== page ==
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The egg discussion brings up fond memories of my younger days. (Not the
My grandparents and great grandparents were minimalists in their prime and
later years. I can still remember baskets of eggs on the kitchen counter,
fried fatback sitting out, the same for butter. I still recall sandwiches
being wrapped in waxed paper and placed in paper bags. No heavy use of
ziploc's or coolers when they went out into the woods.
It makes you wonder - as technology advances - how much of it do we really
need? I'm not knocking it but I don't remember getting seriously ill from
eating at my relative's place . . . nor did we ever hear of them getting
sick from their cooking/eating practices. Is it maybe that the "processed
foods" that we depend on more these days are manufactured less "soundly"
than they were back then?
How much of the older ways are still applicable today? . . . more than eggs
on the counter, I'm sure.
May be time to thumb through a few Foxfire books.
At 01:47 PM 10/23/2002 -0400, you wrote:
>The following site has an excellent e-article on storing eggs without
>refrigeration. Apparently it is based on what people did pre-refrigeration.
>And it supports the wax theory. If the egg pores are closed, the egg does
>not spoil too easily.
>The product at this site says it will keep eggs up to one year without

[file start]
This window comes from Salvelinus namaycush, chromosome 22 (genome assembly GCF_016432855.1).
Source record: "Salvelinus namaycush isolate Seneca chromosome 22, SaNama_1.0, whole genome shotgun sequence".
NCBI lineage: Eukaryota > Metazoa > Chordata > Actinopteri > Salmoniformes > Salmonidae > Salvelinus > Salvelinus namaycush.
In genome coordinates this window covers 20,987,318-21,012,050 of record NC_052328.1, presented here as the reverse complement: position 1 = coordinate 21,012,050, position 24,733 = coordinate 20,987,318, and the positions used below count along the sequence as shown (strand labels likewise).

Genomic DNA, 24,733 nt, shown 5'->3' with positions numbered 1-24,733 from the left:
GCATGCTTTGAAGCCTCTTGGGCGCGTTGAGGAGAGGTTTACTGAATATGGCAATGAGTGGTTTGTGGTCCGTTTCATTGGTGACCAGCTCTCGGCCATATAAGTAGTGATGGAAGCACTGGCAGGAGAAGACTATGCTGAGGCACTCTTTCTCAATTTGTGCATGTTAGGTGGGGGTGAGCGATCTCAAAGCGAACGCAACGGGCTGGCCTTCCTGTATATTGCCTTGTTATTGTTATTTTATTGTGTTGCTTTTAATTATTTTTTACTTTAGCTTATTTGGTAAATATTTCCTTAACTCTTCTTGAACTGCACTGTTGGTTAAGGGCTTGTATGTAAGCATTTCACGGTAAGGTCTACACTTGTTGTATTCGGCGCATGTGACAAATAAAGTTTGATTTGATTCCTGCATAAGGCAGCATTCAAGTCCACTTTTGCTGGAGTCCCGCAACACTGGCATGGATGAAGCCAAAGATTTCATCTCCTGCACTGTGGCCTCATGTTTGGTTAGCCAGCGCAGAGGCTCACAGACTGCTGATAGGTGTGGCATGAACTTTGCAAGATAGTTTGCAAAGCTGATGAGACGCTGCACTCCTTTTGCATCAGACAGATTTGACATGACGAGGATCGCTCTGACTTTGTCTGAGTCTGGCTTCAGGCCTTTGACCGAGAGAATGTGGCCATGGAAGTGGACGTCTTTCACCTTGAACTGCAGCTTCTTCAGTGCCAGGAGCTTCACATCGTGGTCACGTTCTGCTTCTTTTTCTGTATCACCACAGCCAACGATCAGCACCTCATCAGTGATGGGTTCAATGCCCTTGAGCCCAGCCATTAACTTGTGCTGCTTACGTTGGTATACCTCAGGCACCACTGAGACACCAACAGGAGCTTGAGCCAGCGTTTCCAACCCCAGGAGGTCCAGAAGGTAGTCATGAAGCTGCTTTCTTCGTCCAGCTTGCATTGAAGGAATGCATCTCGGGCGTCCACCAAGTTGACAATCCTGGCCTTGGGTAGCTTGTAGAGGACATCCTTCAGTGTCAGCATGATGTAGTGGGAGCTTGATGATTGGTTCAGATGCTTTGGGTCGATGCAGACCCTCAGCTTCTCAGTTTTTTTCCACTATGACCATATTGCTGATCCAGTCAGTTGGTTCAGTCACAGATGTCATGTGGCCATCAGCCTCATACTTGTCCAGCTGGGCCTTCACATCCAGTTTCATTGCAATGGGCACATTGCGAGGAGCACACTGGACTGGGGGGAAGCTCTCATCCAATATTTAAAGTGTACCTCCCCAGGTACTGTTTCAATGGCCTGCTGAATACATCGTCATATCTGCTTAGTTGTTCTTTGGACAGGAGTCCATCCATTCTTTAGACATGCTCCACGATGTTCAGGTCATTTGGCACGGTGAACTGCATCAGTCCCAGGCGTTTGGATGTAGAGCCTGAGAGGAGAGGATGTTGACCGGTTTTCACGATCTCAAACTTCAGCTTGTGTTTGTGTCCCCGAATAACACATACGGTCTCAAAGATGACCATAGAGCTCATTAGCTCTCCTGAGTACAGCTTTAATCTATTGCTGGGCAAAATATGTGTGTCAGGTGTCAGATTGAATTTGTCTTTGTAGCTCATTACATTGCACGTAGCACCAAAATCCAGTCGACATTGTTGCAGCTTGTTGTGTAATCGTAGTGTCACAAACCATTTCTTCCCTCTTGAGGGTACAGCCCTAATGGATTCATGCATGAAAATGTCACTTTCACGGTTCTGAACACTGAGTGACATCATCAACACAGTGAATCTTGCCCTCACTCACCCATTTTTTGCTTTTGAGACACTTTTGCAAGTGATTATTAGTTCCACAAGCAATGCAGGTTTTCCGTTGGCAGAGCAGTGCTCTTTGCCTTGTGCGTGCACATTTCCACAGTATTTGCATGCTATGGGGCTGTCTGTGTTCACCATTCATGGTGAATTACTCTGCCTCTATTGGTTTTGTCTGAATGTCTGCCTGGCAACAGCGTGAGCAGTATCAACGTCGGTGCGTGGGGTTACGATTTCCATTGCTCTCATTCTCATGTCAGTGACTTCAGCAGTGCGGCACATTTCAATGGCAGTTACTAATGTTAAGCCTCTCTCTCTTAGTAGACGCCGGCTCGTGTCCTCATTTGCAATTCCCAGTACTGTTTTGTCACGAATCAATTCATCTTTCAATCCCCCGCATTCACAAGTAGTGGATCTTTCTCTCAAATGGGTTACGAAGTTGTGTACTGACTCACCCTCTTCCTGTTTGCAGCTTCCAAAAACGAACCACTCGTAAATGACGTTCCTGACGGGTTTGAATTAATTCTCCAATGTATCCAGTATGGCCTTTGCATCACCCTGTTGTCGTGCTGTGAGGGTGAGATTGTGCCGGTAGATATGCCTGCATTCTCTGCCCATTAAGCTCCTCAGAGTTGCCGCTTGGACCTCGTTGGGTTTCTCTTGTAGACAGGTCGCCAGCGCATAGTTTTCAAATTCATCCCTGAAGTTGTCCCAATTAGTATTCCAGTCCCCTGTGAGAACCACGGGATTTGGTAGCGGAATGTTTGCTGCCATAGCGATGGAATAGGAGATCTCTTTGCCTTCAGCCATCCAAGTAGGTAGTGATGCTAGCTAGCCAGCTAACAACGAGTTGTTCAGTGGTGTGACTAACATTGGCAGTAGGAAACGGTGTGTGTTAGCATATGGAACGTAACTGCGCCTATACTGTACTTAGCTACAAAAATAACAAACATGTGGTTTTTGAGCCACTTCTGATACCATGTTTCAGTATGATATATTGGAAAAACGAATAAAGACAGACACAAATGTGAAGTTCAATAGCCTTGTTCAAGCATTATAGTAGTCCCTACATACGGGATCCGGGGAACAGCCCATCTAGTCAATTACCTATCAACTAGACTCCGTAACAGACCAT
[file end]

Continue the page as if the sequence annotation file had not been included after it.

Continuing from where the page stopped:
>refrigeration " And is referred to in several sites about storing eggs
> From a canoeist site:
>Store eggs in a camper's plastic egg carton or, better yet, in its original
>cardboard (not foam) carton with additional cardboard duct-taped around it.
>Then put in a plastic bag. Try to get farm fresh eggs rather than store
>bought (they last longer). Eggs should last for 5 days or more without
>refrigeration. Medium eggs have a thicker shell than Large eggs and so
>transport better. NEVER crack open eggs into another container to transport
>-- to do so is inviting salmonella!!
> From a yacht racing site:
>Cheese: Hard cheeses (like mozzarella and parmesan) can last for up to six
>months without refrigeration. Softer cheeses can be stored in a chunk of
>muslin that has been dipped in vinegar, which prevents the growth of mold.
>Eggs: Eggs spoil because the shells are slightly porous, so seal the eggs by
>rubbing them with Vaseline or lard to plug the pores. For shorter storage,
>dip the egg for 2-5 seconds in boiling water to seal the inner liner of the
>egg. Test eggs by putting them in cold water: fresh ones sink, bad ones
>William "The Hungry Turtle"
> -- My Doctor put me on a diet --
> From the AT-L mailing list est. 1995
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